Survey Data

Reg No

50020266


Rating

Regional


Categories of Special Interest

Architectural Artistic Historical Social


Previous Name

Pearl Insurance


Original Use

Bank/financial institution


In Use As

Hotel


Date

1930 - 1940


Coordinates

-1, -1


Date Recorded

24/02/2015


Date Updated

--/--/--


Description

Corner-sited attached four-bay four-storey with attic accommodation former office, built 1935, having cupola with copper roof to angled north-west corner. Now in use as hotel. Profiled sheet metal dormer roof with recent dormer windows, panelled Portland stone parapet, angled Portland stone chimneystacks, cast-iron rainwater goods. Cupola on carved Corinthian columns, rectangular bronze plaque flanked by carved urns and circular clock face with carved swag over. Ashlar Portland stone walls, with rectangular panels, carved string courses, and ashlar limestone plinth course. Carved panelled pilasters and Ionic columns supporting entablature having dentillated cornice to first and second floors. Square-headed window openings with timber-framed casement windows. Carved Portland stone cornice and sill-course to third floor. Square-headed window openings to ground floor, limestone sills and replacement windows. Carved architrave and cornice to ground floor window at angled corner. Square-headed door openings with carved architraves, cornices and replacement doors. Located at junction of Westmoreland and Fleet Streets.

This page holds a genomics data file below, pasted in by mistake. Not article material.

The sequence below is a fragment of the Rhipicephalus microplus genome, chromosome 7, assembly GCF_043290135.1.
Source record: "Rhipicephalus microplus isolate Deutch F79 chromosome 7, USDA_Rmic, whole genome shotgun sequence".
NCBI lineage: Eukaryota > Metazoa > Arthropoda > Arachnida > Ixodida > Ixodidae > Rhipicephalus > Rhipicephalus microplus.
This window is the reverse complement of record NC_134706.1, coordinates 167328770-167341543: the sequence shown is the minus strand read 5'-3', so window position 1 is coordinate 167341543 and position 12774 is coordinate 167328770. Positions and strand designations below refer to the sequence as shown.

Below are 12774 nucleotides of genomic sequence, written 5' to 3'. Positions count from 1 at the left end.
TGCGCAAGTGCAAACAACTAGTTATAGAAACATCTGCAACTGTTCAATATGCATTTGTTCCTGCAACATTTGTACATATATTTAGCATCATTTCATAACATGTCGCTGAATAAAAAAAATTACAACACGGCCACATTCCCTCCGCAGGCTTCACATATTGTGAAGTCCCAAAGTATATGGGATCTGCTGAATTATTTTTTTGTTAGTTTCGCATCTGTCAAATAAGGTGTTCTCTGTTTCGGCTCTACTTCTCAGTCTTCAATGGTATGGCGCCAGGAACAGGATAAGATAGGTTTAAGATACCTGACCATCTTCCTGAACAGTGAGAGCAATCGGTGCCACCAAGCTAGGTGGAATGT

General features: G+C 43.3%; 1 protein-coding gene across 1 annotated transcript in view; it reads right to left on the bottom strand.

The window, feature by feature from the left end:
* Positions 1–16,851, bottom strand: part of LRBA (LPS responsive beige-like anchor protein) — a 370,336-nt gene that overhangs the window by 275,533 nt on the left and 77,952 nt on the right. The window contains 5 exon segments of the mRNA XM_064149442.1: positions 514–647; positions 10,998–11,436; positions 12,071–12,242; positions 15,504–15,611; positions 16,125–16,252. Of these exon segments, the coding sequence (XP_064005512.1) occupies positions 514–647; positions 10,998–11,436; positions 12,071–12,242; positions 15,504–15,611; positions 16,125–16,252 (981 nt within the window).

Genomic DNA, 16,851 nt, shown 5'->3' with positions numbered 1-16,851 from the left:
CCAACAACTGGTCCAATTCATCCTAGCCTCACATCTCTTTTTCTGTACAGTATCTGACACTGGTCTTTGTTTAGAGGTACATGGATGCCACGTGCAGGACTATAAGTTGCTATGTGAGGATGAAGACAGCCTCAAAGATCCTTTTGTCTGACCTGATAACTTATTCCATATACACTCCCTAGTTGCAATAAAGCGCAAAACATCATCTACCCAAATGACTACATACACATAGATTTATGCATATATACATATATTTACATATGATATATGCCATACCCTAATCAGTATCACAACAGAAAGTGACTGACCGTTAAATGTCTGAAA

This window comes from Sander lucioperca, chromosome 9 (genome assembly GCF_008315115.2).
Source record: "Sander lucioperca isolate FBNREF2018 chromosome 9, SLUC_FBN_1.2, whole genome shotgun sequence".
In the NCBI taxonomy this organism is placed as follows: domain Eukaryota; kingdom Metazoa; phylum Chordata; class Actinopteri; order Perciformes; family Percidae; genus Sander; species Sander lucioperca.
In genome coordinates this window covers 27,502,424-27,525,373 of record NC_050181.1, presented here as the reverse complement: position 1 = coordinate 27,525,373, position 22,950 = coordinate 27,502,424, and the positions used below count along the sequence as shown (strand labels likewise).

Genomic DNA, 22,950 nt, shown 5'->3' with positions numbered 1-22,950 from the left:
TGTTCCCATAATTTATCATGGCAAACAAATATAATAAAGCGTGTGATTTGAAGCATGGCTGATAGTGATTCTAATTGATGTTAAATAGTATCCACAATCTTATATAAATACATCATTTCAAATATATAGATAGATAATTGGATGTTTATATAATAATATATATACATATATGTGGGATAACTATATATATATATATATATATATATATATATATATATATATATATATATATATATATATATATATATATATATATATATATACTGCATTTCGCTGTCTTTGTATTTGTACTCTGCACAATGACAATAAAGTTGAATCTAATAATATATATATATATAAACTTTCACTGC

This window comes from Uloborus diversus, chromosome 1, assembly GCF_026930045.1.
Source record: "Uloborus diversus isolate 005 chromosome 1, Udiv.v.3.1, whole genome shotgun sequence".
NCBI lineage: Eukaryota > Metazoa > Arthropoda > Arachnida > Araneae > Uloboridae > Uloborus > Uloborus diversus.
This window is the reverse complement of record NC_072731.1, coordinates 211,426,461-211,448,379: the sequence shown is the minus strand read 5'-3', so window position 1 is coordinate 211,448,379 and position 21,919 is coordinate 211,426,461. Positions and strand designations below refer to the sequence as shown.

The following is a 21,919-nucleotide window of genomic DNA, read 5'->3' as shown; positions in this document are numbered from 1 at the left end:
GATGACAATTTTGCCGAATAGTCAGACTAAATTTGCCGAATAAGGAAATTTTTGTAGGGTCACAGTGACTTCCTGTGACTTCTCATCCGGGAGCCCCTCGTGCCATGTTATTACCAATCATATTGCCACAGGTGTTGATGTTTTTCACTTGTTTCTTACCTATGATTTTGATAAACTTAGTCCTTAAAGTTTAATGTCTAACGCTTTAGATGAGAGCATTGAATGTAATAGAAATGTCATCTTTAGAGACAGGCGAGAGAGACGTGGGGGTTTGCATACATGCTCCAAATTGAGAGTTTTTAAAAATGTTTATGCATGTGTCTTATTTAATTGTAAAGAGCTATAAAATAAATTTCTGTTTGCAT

Appraisal

Built for the Pearl Insurance company, this building displays the characteristic restraint of classical buildings designed in the context of the Art Deco movement. The Dublin based architect, A.F. Hendy, composed an elegant fa├žade of Greek columns framed by strict rectangular panels. A bronze name plaque below the cupola, with raised lettering, provides contextual as well as artistic interest. The building represents the optimism felt in Ireland, and in particular Dublin, as the Irish Free State became more established. As part of a wealth of nineteenth and early twentieth-century buildings on Westmoreland Street, this stands out as one of the more decorative and greatly enhances the approach to College Green.